The student media organization of California State University Northridge

Daily Sundial

The student media organization of California State University Northridge

Daily Sundial

The student media organization of California State University Northridge

Daily Sundial

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Dance joins the ranks of reality television

The MTV show ‘America’s Best Dance Crew’ (ABDC) has amazed a lot of people and made me give up my Thursday night college parties.

The latest season had me jumping out of my seat after watching some of the ridiculous things the crews did.

And this season, the crew that I wanted to win took it home.

Part of the reason I’ve chosen teams in the past is because they’re Angelenos. Not that it’s bad to play favorites, considering those crews are the only ones that make it to the end, but I wondered if other people felt the same way.

Some of my fellow CSUN students agreed that they enjoyed teams from the Los Angeles area.

CSUN has a pretty close relationship with ABDC and some of the top crews who appeared on seasons one and two.

The connection comes primarily from the hip-hop dance team, FASMODE.

FASMODE has been around for six years and was started by CSUN’s Filipino club, FASA. The name FASMODE is derived from FASA Modern.

This group is one of the most well-known hip-hop groups on campus and have taken some of its members and shown them off on ABDC.

FASMODE Vice President Johnny Thomas, a 19-year-old accounting major, loves what ABDC has done for dancers and said that dancing all together has been a great way to network.

‘For me hip-hop is a giant umbrella,’ Thomas said. ‘I get to know so many people from this area through dance.’

Not only has Thomas seen people he has met make it to the show, he has also watched former FASMODE members make their way onto ABDC.

‘Tiffani (Grant) from Fanny Pack used to be a member of FASMODE,’ said Thomas, who has also met other cast members of season one.

‘I like that I know people on the crews,’ Thomas said. ‘I knew someone from the Jabbawockeez, Fysh ‘amp; Chicks and Fanny Pack.’

For those unaware, Jabbawockeez were the first season winner and Fanny Pack made it to the top three in the second season.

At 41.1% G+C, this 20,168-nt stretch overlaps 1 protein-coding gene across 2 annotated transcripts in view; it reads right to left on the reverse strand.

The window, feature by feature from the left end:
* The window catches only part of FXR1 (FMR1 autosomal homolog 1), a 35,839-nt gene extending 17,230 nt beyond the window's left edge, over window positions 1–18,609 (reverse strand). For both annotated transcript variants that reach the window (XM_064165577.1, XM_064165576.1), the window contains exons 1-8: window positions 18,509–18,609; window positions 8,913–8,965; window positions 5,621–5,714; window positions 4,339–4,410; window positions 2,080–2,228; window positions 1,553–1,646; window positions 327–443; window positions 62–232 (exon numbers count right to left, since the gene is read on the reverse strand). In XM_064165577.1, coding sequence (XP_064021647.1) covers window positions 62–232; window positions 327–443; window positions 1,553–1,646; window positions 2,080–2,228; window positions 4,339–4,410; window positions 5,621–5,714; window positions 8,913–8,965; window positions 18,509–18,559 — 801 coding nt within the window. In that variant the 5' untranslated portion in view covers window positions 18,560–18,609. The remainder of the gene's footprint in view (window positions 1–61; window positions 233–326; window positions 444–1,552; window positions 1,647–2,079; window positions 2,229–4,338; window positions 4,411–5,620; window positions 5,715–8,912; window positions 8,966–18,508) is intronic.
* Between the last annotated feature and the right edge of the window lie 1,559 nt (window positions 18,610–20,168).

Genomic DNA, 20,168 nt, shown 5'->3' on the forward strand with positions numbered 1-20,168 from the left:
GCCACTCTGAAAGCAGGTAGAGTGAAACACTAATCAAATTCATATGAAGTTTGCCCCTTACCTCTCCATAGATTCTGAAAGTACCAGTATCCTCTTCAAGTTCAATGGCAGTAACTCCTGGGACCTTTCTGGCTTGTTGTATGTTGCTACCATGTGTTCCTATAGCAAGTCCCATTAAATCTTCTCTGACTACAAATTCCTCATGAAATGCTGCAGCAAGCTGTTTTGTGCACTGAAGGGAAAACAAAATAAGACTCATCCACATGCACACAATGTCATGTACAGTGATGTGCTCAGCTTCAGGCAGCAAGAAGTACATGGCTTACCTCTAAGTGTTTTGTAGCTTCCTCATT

Thomas isn’t the only one who made some connections. In fact, some CSUN students who aren’t involved in dance have acquaintances of their own.

‘When I watched the second season I liked the fact that I knew someone,’ said Jose Fregoso, a 21-year-old CTVA major. ‘I knew Beau (Fournier) from Fanny Pack and I liked their creativity.’

‘Seeing new dance moves is surprising and it’s kind of cool that people are still coming up with new moves to this day,’ Fregoso added.

Even students who don’t personally know any of the dancers on the show have reasons why they watch ABDC.

Kylie Mitchell, an 18-year-old broadcast journalism major loves the way each team used their creativity to master their tasks each week.

‘I loved the different challenges they had,’ Mitchell said. ‘It was crazy how they incorporated it into their dances and still moved to the beat of whatever mix they had.’

Fregoso agrees that the dances are unique, almost like an art.

‘The competition shows another side of creativity in dance choreography,’ Fregoso said.

The originality of the show and the performers is what impressed Thomas the most.

‘I really just liked that the teams had their own style,’ Thomas said.

The show, above all, promotes dance in a positive way.

‘For me dancing is pure entertainment,’ Thomas said. ‘But I like that the show exposes the dance world because it helps people make a name for themselves.’

What he enjoys even more is that people are able to make a living through the popularity of the show.

‘People have the opportunity to make money by teaching classes like that,’ Thomas said.

Tagging along with the show’s popularity, there have been some attempts on the big screen that have had the same effect as the show. Movies like ‘Step Up,’ ‘You Got Served’ and ‘Stomp the Yard,’ have become very popular and even though they can be cheesy, students like Thomas like what they do for the dance world.

‘I think that the ‘Step Up’ movies are most realistic because they took dancers and put them out there,’ Thomas said. ‘I know a couple of people from here that have been called to do some movies and music videos.’

The dance teams have left their imprint on the dance world and now I know why they appeal to CSUN students.

So next season you are going to have to be on the look out because the person sitting next to as you as you read this could be a part of the next America’s Best Dance Crew.

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